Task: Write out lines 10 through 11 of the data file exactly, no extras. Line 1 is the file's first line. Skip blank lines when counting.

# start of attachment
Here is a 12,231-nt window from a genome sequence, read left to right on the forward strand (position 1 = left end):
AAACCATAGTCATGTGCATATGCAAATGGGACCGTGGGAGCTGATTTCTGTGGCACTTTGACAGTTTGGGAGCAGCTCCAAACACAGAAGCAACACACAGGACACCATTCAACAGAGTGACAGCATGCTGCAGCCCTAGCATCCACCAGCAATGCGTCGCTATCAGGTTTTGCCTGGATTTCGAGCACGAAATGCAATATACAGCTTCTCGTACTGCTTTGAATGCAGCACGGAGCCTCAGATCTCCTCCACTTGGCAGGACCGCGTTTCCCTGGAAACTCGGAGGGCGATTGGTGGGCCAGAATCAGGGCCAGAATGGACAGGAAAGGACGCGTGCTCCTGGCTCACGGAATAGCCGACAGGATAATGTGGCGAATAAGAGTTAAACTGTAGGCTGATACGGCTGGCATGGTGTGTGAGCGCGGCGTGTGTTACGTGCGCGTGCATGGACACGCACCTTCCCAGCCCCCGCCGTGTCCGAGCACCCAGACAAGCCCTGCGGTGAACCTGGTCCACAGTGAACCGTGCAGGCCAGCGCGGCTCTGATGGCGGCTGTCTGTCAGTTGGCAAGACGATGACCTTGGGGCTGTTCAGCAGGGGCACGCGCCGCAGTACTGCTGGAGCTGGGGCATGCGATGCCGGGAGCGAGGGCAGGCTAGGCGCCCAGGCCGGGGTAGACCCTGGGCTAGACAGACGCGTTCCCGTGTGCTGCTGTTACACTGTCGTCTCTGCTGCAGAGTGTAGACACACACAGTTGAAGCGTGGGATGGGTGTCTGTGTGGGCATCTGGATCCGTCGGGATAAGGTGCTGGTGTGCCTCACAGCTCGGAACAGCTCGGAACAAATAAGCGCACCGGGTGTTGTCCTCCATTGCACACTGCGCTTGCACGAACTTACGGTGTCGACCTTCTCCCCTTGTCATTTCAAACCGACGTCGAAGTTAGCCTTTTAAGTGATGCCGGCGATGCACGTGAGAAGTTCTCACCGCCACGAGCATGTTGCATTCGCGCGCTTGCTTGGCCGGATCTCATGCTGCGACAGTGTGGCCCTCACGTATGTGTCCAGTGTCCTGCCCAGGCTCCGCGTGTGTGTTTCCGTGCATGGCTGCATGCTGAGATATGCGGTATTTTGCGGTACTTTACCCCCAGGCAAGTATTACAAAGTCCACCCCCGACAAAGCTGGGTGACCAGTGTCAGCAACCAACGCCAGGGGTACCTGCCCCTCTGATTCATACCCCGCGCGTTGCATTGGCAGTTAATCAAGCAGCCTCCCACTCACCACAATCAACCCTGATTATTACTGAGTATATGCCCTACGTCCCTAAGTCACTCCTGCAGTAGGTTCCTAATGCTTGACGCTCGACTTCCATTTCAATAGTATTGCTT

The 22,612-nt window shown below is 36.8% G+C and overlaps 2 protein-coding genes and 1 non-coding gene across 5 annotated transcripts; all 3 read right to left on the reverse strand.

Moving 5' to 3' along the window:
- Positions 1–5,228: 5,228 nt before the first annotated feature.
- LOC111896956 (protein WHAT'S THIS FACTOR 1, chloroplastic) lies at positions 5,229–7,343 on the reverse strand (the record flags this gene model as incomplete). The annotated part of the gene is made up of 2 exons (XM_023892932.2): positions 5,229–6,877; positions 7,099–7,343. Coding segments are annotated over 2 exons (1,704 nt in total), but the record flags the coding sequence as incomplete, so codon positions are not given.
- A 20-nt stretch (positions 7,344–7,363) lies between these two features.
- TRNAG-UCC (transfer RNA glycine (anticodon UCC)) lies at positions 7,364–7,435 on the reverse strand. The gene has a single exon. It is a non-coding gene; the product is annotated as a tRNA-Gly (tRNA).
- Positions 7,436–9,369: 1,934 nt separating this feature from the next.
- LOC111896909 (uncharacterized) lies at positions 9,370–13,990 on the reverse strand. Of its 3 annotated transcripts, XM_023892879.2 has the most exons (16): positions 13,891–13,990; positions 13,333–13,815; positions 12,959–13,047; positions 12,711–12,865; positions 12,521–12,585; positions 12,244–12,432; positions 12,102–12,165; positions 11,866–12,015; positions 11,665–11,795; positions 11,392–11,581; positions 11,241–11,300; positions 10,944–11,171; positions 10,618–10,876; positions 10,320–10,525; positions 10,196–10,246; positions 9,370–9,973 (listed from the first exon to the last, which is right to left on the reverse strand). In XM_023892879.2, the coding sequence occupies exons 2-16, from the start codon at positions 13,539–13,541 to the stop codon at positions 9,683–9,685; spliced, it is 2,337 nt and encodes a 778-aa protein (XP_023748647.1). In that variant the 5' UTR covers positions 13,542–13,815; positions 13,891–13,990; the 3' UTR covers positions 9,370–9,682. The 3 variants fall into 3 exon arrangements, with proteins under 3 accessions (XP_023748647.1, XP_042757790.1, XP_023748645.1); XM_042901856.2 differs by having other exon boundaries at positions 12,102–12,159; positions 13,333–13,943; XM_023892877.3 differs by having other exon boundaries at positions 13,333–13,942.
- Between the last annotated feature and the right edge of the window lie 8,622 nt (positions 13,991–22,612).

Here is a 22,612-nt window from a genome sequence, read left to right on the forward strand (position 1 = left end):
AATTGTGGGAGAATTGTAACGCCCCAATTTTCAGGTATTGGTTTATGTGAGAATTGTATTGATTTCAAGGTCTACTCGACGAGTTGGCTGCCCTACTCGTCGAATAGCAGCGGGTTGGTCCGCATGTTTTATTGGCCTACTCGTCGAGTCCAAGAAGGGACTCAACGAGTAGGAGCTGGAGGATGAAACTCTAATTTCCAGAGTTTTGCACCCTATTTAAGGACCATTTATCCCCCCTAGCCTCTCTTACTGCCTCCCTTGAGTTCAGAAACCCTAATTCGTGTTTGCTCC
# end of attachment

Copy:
- LOC111896909 (uncharacterized) lies at positions 9,370–13,990 on the reverse strand. Of its 3 annotated transcripts, XM_023892879.2 has the most exons (16): positions 13,891–13,990; positions 13,333–13,815; positions 12,959–13,047; positions 12,711–12,865; positions 12,521–12,585; positions 12,244–12,432; positions 12,102–12,165; positions 11,866–12,015; positions 11,665–11,795; positions 11,392–11,581; positions 11,241–11,300; positions 10,944–11,171; positions 10,618–10,876; positions 10,320–10,525; positions 10,196–10,246; positions 9,370–9,973 (listed from the first exon to the last, which is right to left on the reverse strand). In XM_023892879.2, the coding sequence occupies exons 2-16, from the start codon at positions 13,539–13,541 to the stop codon at positions 9,683–9,685; spliced, it is 2,337 nt and encodes a 778-aa protein (XP_023748647.1). In that variant the 5' UTR covers positions 13,542–13,815; positions 13,891–13,990; the 3' UTR covers positions 9,370–9,682. The 3 variants fall into 3 exon arrangements, with proteins under 3 accessions (XP_023748647.1, XP_042757790.1, XP_023748645.1); XM_042901856.2 differs by having other exon boundaries at positions 12,102–12,159; positions 13,333–13,943; XM_023892877.3 differs by having other exon boundaries at positions 13,333–13,942.
- Between the last annotated feature and the right edge of the window lie 8,622 nt (positions 13,991–22,612).